The Union relies on Reich v. N.Y. City Transit Auth., 45 F.3d 646, 650 (2nd Cir. 1995) (Reich), where the court held that police officers can be compensated for the portion of their travel in which they engage in principal activities. However, as there is no evidence that the employees in the instant case engage in any principal activities while walking between the security perimeter and the administrator's office, Reich does not support an award of compensation for that travel.
With regard to the second disputed activity-- moving a marker on the accountability board in the administrator's office -- the legislative history of § 254 specifically includes "[c]hecking in or out" as non-compensable activities. Vega, 36 F.3d at 425 (quoting S.Rep. No. 48, 80th Cong., 1st Sess. p. 47 (1947) (emphasis deleted). The employees in this case are required to move a marker on the accountability board in order to show that they are "inside" the institution. Award at 26. Thus, this activity is analogous to "checking in" with the Agency, and the legislative history of § 254 supports a conclusion that this activity is not compensable. In addition, the Arbitrator made no findings, and there is no basis for concluding, that the employees perform any other activities at the administrator's office. Accordingly, we conclude that moving a marker on the accountability board is not compensable.
The Arbitrator's reliance on the nature of the institution as a correctional facility in awarding compensation is misplaced. In this connection, even where security reasons require controlled access to a work site, time spent traveling to and from the place of performance of principal activities is not compensable. See, e.g., Dolan, 558 F. Supp. at 1309-11 (travel not compensable despite fact that employees were required, for security reasons, to utilize employer-supplied transportation). Cf. Amos v. United States, 13 Cl. Ct. 442, 449-50 (1987) (compensating employees of correctional facility for travel to duty stations because they were required to pick up work-related items, but noting that "[i]f they did not have to obtain these items in the control room, the time spent passing through the control room and walking to their duty station clearly would not be compensable"). Thus, the fact that security reasons require controlled access to the employees' job site does not support compensation for the employees' travel.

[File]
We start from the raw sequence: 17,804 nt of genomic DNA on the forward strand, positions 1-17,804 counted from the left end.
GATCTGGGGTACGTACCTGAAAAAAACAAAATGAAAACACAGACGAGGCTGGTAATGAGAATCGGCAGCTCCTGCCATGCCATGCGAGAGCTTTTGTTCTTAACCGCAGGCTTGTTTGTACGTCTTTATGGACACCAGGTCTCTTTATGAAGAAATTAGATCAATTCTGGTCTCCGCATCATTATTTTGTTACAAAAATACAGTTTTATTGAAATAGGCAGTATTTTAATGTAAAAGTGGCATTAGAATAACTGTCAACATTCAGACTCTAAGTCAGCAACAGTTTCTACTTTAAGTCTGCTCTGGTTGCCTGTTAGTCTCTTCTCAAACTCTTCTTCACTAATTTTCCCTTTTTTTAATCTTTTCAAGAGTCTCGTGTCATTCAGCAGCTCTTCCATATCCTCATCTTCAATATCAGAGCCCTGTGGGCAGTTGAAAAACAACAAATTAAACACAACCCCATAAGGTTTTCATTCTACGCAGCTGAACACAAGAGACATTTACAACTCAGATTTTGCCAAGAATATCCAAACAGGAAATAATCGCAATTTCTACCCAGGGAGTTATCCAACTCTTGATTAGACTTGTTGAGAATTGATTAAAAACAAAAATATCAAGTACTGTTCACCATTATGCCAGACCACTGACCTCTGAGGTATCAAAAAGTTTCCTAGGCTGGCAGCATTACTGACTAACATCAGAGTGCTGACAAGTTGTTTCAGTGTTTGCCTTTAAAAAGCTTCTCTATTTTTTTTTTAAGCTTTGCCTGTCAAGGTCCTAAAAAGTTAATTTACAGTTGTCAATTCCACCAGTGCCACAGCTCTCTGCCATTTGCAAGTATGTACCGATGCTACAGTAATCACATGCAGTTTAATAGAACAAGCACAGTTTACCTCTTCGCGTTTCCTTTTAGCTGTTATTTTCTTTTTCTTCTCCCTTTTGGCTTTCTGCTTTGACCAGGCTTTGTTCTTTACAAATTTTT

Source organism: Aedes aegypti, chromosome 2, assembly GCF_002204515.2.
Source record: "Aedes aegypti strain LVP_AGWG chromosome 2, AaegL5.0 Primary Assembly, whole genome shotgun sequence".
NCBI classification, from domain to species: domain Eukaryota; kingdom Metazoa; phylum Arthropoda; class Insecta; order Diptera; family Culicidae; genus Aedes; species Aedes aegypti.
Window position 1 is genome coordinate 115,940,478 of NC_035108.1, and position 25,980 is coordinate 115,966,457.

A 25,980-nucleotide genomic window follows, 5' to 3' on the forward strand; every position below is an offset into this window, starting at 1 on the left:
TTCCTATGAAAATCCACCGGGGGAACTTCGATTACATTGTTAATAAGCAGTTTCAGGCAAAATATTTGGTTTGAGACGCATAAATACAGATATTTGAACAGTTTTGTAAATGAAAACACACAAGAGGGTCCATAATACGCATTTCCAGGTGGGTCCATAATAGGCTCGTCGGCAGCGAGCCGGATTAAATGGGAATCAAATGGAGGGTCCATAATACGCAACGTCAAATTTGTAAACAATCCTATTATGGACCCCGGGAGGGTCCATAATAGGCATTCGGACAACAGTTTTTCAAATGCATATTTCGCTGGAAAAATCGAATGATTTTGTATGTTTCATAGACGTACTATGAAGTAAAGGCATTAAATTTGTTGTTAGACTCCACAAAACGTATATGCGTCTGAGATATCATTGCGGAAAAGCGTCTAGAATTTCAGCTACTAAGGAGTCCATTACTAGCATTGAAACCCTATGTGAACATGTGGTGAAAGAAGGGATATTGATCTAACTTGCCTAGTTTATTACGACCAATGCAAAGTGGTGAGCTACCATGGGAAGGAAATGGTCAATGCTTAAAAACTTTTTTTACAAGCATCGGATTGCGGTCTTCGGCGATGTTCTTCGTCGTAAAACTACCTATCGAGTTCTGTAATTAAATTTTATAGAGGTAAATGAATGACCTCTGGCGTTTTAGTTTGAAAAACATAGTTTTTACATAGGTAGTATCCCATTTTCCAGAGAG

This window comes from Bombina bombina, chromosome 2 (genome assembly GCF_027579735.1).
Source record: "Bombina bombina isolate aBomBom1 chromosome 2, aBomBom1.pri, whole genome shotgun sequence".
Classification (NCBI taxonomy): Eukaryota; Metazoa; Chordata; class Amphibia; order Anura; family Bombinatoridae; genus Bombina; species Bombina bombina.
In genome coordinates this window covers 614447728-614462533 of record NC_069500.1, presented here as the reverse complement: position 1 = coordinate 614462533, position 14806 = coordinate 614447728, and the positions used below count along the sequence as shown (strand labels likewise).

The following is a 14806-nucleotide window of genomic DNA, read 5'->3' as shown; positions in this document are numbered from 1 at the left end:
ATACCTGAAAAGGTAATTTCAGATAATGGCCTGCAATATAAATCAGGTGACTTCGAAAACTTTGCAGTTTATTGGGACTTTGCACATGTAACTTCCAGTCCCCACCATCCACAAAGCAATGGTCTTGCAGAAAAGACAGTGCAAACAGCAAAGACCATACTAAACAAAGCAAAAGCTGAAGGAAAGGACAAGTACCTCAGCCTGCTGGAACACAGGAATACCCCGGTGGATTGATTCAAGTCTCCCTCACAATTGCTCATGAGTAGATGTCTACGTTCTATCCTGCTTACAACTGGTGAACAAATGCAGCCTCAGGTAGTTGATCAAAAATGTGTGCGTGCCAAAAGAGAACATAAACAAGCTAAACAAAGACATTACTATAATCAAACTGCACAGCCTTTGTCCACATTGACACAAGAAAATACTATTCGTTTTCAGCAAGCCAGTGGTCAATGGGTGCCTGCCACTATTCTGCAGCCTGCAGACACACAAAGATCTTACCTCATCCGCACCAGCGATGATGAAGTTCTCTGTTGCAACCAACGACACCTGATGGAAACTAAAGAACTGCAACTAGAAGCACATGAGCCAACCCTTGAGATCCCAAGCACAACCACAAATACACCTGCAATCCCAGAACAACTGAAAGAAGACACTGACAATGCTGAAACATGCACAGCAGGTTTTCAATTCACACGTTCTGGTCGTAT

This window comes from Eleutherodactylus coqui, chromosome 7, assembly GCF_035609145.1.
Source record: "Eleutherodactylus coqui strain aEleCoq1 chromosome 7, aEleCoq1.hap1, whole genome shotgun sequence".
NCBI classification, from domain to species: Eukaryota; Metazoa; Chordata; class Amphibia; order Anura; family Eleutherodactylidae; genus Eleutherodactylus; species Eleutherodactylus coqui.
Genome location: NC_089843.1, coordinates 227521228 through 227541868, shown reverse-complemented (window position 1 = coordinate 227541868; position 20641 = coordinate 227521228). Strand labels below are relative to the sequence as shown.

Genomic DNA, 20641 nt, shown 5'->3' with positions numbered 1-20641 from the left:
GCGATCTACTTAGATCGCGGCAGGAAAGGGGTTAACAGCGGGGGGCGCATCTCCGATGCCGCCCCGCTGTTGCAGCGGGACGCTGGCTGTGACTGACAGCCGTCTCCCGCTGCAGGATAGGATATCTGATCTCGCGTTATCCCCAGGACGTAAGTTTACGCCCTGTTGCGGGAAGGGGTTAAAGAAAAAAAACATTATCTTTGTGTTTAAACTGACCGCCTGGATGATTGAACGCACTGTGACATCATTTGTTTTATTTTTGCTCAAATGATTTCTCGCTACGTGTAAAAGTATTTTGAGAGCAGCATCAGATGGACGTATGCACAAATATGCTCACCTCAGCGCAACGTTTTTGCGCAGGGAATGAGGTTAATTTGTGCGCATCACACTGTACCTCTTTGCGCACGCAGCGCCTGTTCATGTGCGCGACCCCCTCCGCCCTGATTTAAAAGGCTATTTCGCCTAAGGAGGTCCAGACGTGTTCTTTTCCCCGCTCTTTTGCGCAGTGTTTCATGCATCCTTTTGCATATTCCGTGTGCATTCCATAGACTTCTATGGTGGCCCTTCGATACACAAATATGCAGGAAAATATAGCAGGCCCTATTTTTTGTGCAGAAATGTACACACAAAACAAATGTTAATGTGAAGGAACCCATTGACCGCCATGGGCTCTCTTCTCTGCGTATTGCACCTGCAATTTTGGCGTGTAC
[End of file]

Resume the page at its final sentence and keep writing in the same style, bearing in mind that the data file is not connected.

For the foregoing reasons, we conclude that the award of compensation for activities and travel between the security perimeter and the control center is contrary to § 254(a).
The Arbitrator awarded twenty minutes of overtime compensation without specifying what activities that includes. It is unclear whether the award includes compensation for picking up equipment at the control center and walking to the place of performance of principal activities, which the Agency concedes is legally permissible. Thus, we are unable to determine whether the award encompasses compensation for activities that the parties concede to be compensable. Accordingly, we remand this matter to the parties for resubmission to the Arbitrator, absent settlement, to clarify whether the award provides compensation for picking up equipment at the control center and walking to the place of performance of principal activities and, if so, how much time was spent by employees in such activity. [n8]
Given these circumstances, we find that addressing the Union's cross-exceptions at this time would be premature. In this connection, the cross-exceptions, which address the extent of recovery and damages under the FLSA, assume that there is a valid award of overtime compensation. However, we are remanding the award to the Arbitrator on this point and, following the remand, there may be no overtime compensation award. If there is no award of overtime compensation, then the Union's cross-exceptions will be moot. In this circumstance, if the Authority were to address the cross-exceptions at this time, then the Authority would be issuing an advisory opinion, contrary to 5 C.F.R. § 2429.10. [n9] Accordingly, we decline to address the cross-exceptions.